A tired house becomes a comfortable home

JCA Team:
Johnston Cave Associates
Project Design Team:
David Rhodes (Architect)
Guild Anderson (Kitchen & Bespoke furniture designers)
Project type:
Project year: 2018
Photographer: William Pearce
External link: www.williamjpearce.com

Our client wanted to rejuvinate her newly purchased Grade II listed house and transform it into a comfortable home.

We could understand why; there was certainly potential.

The house was originally two cottages and over the years these had been made into one house with various additions arranged around the outside.

It meant that strange things happened like the front door opening right onto the main staircase and the additions blocking all the light into the main rooms.

A complication was that somehow this mishmash had been listed Grade II.

The answer our client agreed, was to restore the kitchen to the heart and centre of the home and open things up to let the light back in.

The additions were rebuilt into more suitable structures using the same footprint and opened up with the removal of internal walls. It now meant that the kitchen could extend into them, the dining room attached to the kitchen and we used a new stone floor to interlink the spaces with a common material.

A big challenge was how to make the low cottage ceilings higher. The beams were structural and many contained steels (RSJ's to you and I) and so could not be removed or made thinner.

We correctly guessed that these beams were pragmatically made by fixing wood to the outsides, nailing plasterboard on top and then plastering the lot. It meant that while it was a quick fix to enclose the steels, much space was wasted. Simply by fixing the wood within the steel beams and using quality plywood instead of plasterboard, we were not only able to substantially reduce the beam sizes, but by machining mouldings into the plywood at the edges, we softened the beams and made them far less obtrusive and oppressive.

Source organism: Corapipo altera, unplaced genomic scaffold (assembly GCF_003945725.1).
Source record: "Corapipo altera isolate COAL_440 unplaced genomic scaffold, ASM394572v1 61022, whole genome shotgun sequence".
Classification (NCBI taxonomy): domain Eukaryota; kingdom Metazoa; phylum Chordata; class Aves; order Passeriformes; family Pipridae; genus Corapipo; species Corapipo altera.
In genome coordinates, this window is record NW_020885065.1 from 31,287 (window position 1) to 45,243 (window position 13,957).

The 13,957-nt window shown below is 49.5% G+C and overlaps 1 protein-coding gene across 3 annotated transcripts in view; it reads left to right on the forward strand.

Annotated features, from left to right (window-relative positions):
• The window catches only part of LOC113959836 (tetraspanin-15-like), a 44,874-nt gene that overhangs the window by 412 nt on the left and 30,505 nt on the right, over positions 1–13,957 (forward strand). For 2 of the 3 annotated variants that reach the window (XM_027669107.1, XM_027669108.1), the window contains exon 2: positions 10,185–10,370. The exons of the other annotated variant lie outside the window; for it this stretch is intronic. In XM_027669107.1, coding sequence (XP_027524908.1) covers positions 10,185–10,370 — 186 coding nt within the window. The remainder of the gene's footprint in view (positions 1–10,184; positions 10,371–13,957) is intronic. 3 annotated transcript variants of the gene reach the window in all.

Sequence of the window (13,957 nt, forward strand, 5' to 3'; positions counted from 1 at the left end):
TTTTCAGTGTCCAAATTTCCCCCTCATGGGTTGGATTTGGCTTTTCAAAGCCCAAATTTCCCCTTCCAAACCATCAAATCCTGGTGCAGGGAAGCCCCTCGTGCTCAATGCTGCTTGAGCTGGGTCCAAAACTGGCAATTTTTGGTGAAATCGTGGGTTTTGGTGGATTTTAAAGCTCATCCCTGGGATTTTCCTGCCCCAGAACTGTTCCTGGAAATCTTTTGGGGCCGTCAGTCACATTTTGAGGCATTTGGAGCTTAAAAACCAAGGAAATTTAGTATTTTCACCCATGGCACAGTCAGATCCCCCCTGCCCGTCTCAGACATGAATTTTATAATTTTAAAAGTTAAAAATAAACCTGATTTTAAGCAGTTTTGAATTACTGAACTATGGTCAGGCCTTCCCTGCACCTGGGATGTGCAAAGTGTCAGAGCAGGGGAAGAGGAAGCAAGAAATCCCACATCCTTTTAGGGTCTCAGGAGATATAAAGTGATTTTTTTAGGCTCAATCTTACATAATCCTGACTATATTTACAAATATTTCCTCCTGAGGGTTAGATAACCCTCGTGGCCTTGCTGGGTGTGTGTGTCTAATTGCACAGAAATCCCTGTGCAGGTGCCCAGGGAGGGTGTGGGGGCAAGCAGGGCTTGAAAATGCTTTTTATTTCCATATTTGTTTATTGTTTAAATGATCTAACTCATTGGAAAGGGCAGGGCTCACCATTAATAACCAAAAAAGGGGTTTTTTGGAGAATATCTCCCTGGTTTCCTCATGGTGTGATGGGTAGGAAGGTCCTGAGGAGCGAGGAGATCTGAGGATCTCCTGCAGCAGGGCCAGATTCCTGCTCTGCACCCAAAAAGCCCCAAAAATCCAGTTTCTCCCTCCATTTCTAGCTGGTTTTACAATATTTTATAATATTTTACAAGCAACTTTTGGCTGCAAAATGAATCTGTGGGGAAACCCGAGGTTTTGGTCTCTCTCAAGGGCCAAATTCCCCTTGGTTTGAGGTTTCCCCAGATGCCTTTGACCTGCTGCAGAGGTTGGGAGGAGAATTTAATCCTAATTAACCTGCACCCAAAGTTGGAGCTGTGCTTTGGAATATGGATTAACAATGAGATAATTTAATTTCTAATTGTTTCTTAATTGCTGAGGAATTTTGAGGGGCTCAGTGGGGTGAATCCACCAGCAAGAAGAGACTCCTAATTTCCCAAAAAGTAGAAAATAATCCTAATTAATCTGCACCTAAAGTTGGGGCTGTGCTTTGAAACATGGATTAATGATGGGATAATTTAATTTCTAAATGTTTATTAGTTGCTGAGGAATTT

We also repositioned the front door to provide a hallway with stairs rather than the previous arrangement with stairs straight onto a front door.

Further modifications allowed for a substantially larger and more practical larder, a boot room, ground floor bathroom and storage.

Upstairs it was a matter of making things more comfortable, with new bathrooms and further refurbishments.

With careful work with the conservation officer and sensibly sticking to the existing building footprint, we were able to get all plans though and made our delightful client very happy in her bright new home.